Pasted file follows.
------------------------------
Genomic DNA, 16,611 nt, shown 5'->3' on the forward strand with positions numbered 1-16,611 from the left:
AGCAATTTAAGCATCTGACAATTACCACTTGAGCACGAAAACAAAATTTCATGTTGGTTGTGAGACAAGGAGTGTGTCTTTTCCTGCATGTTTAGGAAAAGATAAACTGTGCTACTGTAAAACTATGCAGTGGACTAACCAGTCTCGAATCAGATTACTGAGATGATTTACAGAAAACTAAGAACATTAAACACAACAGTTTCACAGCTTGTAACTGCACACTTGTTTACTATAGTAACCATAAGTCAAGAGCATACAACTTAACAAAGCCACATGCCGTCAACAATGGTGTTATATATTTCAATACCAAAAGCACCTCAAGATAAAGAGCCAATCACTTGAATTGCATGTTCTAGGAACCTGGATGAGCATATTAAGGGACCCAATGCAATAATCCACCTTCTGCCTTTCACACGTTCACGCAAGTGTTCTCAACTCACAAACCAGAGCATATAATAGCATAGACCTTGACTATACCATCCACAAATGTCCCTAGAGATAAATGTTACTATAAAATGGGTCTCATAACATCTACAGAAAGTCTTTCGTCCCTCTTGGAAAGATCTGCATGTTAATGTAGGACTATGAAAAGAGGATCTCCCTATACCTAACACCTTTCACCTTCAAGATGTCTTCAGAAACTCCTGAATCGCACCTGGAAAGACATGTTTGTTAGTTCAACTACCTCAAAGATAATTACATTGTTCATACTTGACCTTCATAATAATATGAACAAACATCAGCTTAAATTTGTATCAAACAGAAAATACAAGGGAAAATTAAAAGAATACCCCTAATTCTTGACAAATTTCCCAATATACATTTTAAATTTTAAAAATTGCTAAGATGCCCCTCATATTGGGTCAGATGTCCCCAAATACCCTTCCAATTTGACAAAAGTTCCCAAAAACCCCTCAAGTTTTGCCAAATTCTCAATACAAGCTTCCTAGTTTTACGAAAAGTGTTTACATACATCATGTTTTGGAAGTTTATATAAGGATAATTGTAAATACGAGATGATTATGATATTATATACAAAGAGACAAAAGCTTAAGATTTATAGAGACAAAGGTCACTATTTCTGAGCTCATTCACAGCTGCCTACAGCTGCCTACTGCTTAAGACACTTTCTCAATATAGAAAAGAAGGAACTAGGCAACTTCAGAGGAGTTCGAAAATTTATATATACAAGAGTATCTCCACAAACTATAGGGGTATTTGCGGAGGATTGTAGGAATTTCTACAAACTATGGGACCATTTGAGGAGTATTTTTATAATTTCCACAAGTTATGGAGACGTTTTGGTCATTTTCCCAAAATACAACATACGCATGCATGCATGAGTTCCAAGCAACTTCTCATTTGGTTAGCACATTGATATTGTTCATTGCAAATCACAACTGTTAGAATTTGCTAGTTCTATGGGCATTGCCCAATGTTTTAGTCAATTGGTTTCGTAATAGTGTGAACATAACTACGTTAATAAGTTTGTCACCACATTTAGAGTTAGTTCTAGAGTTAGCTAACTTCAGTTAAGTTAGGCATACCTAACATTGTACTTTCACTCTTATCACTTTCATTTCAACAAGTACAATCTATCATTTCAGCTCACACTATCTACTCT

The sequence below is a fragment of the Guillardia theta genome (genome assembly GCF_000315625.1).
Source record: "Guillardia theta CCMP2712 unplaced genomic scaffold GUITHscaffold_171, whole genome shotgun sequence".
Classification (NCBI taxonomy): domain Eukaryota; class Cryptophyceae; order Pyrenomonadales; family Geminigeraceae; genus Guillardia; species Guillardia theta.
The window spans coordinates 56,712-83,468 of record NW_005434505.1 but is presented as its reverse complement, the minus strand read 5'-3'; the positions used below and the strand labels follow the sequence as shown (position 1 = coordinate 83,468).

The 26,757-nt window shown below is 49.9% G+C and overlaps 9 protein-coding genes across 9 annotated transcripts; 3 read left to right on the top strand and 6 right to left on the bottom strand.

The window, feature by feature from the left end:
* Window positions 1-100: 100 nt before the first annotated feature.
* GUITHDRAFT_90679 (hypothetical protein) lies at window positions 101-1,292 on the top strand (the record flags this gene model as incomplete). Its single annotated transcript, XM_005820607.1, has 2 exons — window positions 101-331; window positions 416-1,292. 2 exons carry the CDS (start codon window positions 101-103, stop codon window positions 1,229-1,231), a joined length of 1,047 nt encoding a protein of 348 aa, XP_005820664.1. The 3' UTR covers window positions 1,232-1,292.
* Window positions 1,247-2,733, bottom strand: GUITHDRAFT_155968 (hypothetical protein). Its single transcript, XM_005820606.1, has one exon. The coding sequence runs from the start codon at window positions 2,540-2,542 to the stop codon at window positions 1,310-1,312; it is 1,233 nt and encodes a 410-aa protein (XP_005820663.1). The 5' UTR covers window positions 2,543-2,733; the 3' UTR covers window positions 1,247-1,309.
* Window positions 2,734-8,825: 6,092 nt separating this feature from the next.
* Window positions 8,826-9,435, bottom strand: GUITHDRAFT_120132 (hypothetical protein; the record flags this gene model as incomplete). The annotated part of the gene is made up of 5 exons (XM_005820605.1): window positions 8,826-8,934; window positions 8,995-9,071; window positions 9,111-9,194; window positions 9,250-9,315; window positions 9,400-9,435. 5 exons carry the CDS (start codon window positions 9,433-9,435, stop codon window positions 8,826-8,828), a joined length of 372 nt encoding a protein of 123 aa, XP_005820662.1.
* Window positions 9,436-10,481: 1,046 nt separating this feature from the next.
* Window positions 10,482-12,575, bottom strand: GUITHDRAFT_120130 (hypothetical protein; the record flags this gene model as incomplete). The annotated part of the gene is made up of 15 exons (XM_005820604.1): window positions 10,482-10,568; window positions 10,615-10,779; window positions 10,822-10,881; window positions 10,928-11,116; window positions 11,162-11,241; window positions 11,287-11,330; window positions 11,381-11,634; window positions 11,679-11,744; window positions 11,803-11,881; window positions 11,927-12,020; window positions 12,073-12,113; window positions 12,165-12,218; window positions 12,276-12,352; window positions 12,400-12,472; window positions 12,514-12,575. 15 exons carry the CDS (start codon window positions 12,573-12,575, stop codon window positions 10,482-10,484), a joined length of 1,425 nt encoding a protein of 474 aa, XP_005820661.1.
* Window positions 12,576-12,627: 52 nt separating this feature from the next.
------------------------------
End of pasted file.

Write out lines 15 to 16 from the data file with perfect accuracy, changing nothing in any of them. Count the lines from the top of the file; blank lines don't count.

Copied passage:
* Window positions 10,482-12,575, bottom strand: GUITHDRAFT_120130 (hypothetical protein; the record flags this gene model as incomplete). The annotated part of the gene is made up of 15 exons (XM_005820604.1): window positions 10,482-10,568; window positions 10,615-10,779; window positions 10,822-10,881; window positions 10,928-11,116; window positions 11,162-11,241; window positions 11,287-11,330; window positions 11,381-11,634; window positions 11,679-11,744; window positions 11,803-11,881; window positions 11,927-12,020; window positions 12,073-12,113; window positions 12,165-12,218; window positions 12,276-12,352; window positions 12,400-12,472; window positions 12,514-12,575. 15 exons carry the CDS (start codon window positions 12,573-12,575, stop codon window positions 10,482-10,484), a joined length of 1,425 nt encoding a protein of 474 aa, XP_005820661.1.
* Window positions 12,576-12,627: 52 nt separating this feature from the next.